Read: 19 January, 2013
The use of describing a fictional land to make a political or philosophical point is nothing knew – after all, that’s how Atlantis got its début. Later, during the Age of Exploration, the explorer’s tale was combined with this fictional land device, giving us books like More’s Utopia and Swift’s Gulliver’s Travels, in which a seafaring explorer happens upon magical lands – each of which teaches us a lesson about ourselves and our society (and what these could be or become).
In The Time Machine, Wells modernises the premise, giving his protagonist a time machine instead of a ship, and sending him far into the future instead of into uncharted lands.
There’s no question that Wells was consciously creating a story of the Utopia or Gulliver’s Travels type, but he does it with a wink and a nudge. Over and over again, the Time Traveller makes assumptions about the futurescape he explores and what led to it, only to be shown wrong later and have to revise his theories. As usual, he learns that things tend to be a bit more complicated than they may appear at first (or second!) glance. Even at the end, when the Time Traveller is gone and we are left only with his theories and the narrator, the narrator calls the final theories into question yet again, informing us that the Time Traveller had always be prone to arriving at those types of conclusions, reminding us that the Time Traveller – the lens through which we see the future – is flawed and untrustworthy.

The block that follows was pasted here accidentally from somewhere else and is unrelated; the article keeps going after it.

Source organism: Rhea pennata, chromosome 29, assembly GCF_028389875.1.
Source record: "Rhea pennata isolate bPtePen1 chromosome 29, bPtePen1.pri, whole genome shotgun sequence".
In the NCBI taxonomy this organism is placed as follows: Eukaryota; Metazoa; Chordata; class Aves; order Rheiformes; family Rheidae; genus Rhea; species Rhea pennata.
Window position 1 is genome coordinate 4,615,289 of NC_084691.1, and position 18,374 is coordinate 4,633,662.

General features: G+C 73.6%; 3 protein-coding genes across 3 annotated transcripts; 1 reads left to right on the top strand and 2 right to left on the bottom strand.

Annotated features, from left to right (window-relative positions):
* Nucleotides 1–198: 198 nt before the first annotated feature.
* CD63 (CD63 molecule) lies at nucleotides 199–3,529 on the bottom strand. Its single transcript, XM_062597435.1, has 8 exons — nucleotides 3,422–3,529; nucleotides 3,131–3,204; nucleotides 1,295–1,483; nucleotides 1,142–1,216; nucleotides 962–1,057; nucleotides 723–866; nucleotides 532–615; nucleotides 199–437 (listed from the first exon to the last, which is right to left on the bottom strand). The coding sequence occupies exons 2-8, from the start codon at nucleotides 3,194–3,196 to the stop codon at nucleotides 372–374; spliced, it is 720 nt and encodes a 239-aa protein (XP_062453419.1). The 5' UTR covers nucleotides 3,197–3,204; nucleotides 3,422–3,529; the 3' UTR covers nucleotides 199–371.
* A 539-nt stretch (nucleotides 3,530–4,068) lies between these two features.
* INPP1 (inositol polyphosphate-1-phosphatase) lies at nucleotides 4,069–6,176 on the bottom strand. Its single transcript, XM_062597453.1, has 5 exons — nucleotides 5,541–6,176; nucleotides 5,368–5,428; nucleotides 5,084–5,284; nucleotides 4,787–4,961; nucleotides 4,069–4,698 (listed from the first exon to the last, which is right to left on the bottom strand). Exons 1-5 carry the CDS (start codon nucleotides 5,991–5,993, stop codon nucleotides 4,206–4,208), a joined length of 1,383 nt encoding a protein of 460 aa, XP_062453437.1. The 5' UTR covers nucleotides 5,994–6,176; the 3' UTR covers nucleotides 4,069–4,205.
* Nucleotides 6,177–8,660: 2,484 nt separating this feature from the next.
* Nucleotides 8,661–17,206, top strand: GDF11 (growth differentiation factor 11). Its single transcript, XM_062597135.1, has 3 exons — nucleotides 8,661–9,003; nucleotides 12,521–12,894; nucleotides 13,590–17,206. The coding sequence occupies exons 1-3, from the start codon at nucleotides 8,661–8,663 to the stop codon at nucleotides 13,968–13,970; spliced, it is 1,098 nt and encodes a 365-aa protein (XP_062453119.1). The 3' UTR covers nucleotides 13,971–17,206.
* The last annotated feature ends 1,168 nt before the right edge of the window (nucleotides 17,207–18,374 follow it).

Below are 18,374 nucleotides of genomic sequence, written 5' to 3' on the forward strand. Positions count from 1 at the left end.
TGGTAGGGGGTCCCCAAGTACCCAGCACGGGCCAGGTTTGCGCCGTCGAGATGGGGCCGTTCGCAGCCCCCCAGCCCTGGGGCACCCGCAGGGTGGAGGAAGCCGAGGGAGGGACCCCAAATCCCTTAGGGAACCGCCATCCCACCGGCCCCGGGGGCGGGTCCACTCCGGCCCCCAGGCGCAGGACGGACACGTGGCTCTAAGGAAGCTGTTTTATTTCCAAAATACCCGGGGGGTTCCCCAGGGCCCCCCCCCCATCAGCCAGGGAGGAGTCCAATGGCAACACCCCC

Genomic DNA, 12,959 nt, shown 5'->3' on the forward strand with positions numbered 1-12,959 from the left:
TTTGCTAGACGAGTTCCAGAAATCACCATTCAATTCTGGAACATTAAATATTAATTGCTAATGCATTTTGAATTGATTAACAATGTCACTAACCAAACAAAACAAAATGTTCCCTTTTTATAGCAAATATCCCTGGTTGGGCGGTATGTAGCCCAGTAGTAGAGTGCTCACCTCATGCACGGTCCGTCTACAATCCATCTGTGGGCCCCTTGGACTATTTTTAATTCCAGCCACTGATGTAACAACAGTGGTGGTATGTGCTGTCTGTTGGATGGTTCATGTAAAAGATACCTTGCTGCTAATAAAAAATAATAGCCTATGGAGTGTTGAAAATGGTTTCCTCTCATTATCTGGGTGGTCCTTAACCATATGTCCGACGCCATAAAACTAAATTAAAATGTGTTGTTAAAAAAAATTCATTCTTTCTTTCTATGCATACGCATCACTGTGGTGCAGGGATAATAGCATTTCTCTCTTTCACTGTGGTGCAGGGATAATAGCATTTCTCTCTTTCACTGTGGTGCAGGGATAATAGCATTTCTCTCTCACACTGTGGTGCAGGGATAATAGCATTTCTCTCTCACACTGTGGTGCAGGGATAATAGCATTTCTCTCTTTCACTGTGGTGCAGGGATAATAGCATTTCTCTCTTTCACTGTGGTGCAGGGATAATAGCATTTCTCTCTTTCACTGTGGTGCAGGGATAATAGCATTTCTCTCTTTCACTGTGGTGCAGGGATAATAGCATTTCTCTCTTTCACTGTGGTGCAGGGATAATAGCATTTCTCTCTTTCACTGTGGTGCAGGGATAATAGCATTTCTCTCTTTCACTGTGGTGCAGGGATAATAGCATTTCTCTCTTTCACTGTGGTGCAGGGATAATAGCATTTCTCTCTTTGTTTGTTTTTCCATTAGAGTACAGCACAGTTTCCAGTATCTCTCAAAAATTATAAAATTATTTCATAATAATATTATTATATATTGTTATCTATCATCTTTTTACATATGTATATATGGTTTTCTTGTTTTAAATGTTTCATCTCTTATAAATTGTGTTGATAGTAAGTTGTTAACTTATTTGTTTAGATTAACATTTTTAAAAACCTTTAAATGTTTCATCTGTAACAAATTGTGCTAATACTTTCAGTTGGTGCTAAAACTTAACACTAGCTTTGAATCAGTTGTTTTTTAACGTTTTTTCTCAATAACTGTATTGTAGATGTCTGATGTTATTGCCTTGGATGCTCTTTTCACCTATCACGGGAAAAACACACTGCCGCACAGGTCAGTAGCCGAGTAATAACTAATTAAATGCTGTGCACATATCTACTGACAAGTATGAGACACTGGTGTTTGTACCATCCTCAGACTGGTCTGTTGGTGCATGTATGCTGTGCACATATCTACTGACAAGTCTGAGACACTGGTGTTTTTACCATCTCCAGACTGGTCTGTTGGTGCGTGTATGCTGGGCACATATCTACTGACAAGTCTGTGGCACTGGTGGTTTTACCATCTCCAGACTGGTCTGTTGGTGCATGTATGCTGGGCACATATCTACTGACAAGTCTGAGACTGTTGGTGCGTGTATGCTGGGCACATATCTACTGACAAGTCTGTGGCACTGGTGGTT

I found it to be an interesting read. Certainly, the injection of evolution into the poli-sci-ism of More and Swift gave the genre a neat new dimension. But I found it to be a bit short. I think I would have enjoyed the novel more if the 802,701 C.E. storyline had been a little more condensed, and the Time Traveller had gone to a few more points in history. Then again, I know what Wells was trying to do, and the book is certainly interesting and entertaining enough as is.
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